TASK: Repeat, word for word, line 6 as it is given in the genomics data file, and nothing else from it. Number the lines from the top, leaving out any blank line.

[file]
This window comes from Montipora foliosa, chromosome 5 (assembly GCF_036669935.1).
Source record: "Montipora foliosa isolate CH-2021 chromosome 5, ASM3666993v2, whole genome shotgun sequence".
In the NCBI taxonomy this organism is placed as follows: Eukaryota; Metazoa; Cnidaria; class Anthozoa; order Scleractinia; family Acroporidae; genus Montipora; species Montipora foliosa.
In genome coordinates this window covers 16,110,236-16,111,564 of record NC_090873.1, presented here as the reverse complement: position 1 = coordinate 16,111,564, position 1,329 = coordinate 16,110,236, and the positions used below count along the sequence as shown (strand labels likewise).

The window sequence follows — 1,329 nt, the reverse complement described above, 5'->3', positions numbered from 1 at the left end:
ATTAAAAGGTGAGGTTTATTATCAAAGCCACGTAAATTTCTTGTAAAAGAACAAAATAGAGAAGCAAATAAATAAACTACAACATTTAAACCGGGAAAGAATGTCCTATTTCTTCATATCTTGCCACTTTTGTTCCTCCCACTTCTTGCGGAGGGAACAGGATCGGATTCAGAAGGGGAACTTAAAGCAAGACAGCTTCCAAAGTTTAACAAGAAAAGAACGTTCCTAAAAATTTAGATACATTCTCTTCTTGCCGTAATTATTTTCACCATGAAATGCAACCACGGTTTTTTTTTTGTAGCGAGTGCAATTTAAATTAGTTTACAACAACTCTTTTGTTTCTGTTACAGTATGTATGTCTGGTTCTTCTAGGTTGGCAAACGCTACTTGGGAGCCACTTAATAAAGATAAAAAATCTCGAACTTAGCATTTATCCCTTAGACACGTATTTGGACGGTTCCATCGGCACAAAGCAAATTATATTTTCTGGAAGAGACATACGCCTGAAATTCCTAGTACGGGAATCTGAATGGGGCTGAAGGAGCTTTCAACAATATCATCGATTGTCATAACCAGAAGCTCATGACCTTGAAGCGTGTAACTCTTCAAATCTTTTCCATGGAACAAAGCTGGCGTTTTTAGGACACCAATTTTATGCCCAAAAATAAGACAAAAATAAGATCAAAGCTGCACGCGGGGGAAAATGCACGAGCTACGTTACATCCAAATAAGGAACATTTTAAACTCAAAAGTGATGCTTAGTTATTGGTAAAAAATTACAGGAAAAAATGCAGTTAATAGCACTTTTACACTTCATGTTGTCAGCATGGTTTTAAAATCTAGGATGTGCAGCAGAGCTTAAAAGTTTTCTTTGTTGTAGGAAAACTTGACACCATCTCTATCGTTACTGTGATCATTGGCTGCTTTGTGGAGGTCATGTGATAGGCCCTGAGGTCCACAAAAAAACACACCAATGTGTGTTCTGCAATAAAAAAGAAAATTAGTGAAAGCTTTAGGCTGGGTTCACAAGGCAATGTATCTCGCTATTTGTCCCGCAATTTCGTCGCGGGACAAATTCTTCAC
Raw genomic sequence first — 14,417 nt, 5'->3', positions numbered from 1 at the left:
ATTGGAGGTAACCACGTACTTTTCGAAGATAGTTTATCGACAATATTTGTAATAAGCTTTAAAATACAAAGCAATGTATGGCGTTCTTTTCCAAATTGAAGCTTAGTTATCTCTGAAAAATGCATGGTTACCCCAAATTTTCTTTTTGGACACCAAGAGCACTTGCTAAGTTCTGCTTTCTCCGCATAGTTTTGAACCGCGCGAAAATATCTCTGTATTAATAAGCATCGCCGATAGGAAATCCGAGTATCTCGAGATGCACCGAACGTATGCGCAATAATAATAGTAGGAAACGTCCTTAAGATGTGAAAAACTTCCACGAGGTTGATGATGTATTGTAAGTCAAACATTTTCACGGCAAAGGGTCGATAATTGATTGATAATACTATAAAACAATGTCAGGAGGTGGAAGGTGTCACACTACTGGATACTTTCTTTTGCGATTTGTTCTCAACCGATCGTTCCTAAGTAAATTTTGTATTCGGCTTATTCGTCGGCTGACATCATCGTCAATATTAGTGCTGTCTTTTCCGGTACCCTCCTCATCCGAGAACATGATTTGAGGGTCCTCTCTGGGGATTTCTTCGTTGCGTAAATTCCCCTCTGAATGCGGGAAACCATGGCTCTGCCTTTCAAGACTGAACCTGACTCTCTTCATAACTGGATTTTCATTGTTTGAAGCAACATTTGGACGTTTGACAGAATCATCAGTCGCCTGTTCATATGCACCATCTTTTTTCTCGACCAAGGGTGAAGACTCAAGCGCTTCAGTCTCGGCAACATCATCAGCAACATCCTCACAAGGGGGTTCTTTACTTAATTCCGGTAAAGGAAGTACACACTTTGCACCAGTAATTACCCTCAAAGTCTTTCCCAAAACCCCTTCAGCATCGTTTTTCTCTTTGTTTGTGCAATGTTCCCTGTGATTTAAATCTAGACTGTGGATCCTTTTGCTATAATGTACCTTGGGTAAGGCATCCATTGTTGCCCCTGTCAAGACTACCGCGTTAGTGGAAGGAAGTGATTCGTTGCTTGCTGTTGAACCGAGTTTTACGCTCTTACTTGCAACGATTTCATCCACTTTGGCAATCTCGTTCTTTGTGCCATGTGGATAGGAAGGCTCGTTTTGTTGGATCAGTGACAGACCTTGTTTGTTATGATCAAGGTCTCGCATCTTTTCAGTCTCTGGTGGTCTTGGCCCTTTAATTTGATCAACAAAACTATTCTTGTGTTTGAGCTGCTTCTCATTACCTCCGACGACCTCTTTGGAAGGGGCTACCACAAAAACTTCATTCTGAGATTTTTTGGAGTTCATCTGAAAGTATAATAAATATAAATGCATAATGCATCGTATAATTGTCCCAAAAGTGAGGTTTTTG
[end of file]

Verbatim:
ATTAAAAGGTGAGGTTTATTATCAAAGCCACGTAAATTTCTTGTAAAAGAACAAAATAGAGAAGCAAATAAATAAACTACAACATTTAAACCGGGAAAGAATGTCCTATTTCTTCATATCTTGCCACTTTTGTTCCTCCCACTTCTTGCGGAGGGAACAGGATCGGATTCAGAAGGGGAACTTAAAGCAAGACAGCTTCCAAAGTTTAACAAGAAAAGAACGTTCCTAAAAATTTAGATACATTCTCTTCTTGCCGTAATTATTTTCACCATGAAATGCAACCACGGTTTTTTTTTTGTAGCGAGTGCAATTTAAATTAGTTTACAACAACTCTTTTGTTTCTGTTACAGTATGTATGTCTGGTTCTTCTAGGTTGGCAAACGCTACTTGGGAGCCACTTAATAAAGATAAAAAATCTCGAACTTAGCATTTATCCCTTAGACACGTATTTGGACGGTTCCATCGGCACAAAGCAAATTATATTTTCTGGAAGAGACATACGCCTGAAATTCCTAGTACGGGAATCTGAATGGGGCTGAAGGAGCTTTCAACAATATCATCGATTGTCATAACCAGAAGCTCATGACCTTGAAGCGTGTAACTCTTCAAATCTTTTCCATGGAACAAAGCTGGCGTTTTTAGGACACCAATTTTATGCCCAAAAATAAGACAAAAATAAGATCAAAGCTGCACGCGGGGGAAAATGCACGAGCTACGTTACATCCAAATAAGGAACATTTTAAACTCAAAAGTGATGCTTAGTTATTGGTAAAAAATTACAGGAAAAAATGCAGTTAATAGCACTTTTACACTTCATGTTGTCAGCATGGTTTTAAAATCTAGGATGTGCAGCAGAGCTTAAAAGTTTTCTTTGTTGTAGGAAAACTTGACACCATCTCTATCGTTACTGTGATCATTGGCTGCTTTGTGGAGGTCATGTGATAGGCCCTGAGGTCCACAAAAAAACACACCAATGTGTGTTCTGCAATAAAAAAGAAAATTAGTGAAAGCTTTAGGCTGGGTTCACAAGGCAATGTATCTCGCTATTTGTCCCGCAATTTCGTCGCGGGACAAATTCTTCAC